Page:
Impressionism was a major artistic movement, first in painting and later on in music, that developed mainly in France during the late 19th and early 20th centuries. Impressionist painting is defined as the work produced between about 1867 and 1886 by a group of artists who shared a set of similar approaches and styles. The most conspicuous characteristic of Impressionism was an attempt to accurately and objectively record visual real images in terms of transient effects of light and colour. The principal Impressionist painters were Claude Monet, Pierre Auguste Renoir, Camille Pissarro, Alfred Sisley, Berthe Morisot, Armand Guillaumin, and Frédéric Bazille, who collaborated together, influenced each other, and exhibited together andindependently. Edgar Degas and Paul Cézanne also worked in an Impressionist style for a period in the early 1870s. The established painter Édouard Manet, whose work in the 1860s greatly influenced Monet and others of the group, also took up the Impressionist style about 1873.
These artists became dissatisfied earlier in their careers with academic teaching’s emphasis on showing an historical or mythological subject matter with literary or anecdotal overtones. They also rejected the established imaginative or idealising treatments of academic painting. By the late 1860s, Manet’s art reinforced a new aesthetic—which became a guiding style in Impressionist work—in which the importance of the traditional subject matter was downgraded and attention was moved to the artist’s depiction of colour, tone, and texture as ends in themselves. In Manet’s work the subject became a vehicle for the artful composition of sections of flat colour, and perspectival depth was reduced so that the viewer would look at the surface abrasions and relationships of the depiction rather than into the illusory three-dimensional space it created. Around the same time, Monet was influenced by the innovative painters Eugene Boudin and J.R. Jongkind, who painted fleeting effects of sea and sky by means of highly coloured and texturally varied techniques of paint application. The Impressionists also copied Boudin’s practice of working entirely outside while viewing the actual scene, instead of finishing up his paintings from drawings in the studio, as was the conventional practice.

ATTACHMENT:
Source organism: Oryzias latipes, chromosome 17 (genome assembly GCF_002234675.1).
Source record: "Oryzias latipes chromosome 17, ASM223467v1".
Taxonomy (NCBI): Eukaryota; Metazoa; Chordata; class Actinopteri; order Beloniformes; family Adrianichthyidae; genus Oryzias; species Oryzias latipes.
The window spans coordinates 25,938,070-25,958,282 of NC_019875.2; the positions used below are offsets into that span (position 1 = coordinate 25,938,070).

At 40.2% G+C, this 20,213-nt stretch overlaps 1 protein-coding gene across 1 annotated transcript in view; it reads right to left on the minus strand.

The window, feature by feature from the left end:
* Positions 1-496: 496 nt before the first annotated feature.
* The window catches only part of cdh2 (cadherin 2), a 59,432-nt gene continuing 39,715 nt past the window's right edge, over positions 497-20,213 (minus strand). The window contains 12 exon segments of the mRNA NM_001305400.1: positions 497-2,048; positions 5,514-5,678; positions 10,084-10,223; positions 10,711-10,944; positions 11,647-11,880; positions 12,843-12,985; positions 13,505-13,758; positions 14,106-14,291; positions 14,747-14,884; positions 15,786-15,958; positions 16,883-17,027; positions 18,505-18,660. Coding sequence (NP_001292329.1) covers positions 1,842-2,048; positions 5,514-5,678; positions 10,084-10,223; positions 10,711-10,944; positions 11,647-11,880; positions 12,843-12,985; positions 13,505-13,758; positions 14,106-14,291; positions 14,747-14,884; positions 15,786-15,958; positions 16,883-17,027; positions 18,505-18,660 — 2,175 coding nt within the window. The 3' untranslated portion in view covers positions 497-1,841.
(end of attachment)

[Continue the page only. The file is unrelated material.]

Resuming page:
In the late 1860s Monet, Pisarro, Renoir, and others began painting landscapes and river scenes in which they began to realistically record the colours and forms of objects as they appeared in natural light at a given time. These artists left the traditional landscape palette of muted greens, browns and grays and began to paint in a lighter, sunnier, more airy palette. They began by copying the play of light on water and the reflected colours of its ripples, wanting to copy the manifold and motion effects of sunlight and shadow and of direct and reflected light that they observed. In their efforts to reproduce actual visible impressions as registered on the retina, they gave up the use of grays and blacks in shadows as inaccurate and used complementary colours instead. More importantly, they learned to paint objects out of discreet flecks and dabs of pure harmonizing or contrasting colour, thus evoking the broken-hued brilliance and the variations of hue produced by sunlight and its reflections. Forms in their paintings lost their clear outlines and became softer, shimmering and vibrating in a re-creation of actual outdoor conditions. Ultimately, traditional formal layouts were also abandoned favouring a more casual and less contrived positioning of objects within the picture. The Impressionists extended these exciting techniques to paint landscapes, trees, houses, and even urban street scenes and famous buildings such as railroad stations.
In 1874 the artists held their first show, separate from the official Salon of the French Academy, which had regularly rejected almost all of their works. Monet’s painting “Impression: Sunrise” (1872; Musée Marmottan, Paris) earned them the initially mocking name “Impressionists” from the journalist Louis Leroy writing of them in the satirical magazine Le Charivari in 1874. The artists themselves quickly adopted the name because it perfectly desribed their intention to accurately paint visual “impressions.” They held 7 following exhibitions, the last in 1886. During that time they continued to develop their own personal and individual styles. All of them, however, affirmed in their work the principles of freedom of technique, a personal rather than a conventional approach to subject matter, and the realistic reproduction of nature.
By the mid-1880s the Impressionist group began to disperse as each painter increasingly pursued his own aesthetic interests and principles. In a short time, however, it had accomplished a revolution in the making of art, providing a technical starting point for the Post-impressionist artists Paul Cézanne, Edgar Degas, Paul Gauguin, Vincent van Gogh, and Georges Seurat and clearing all subsequent Western painting from conventional techniques and approaches to subject matter.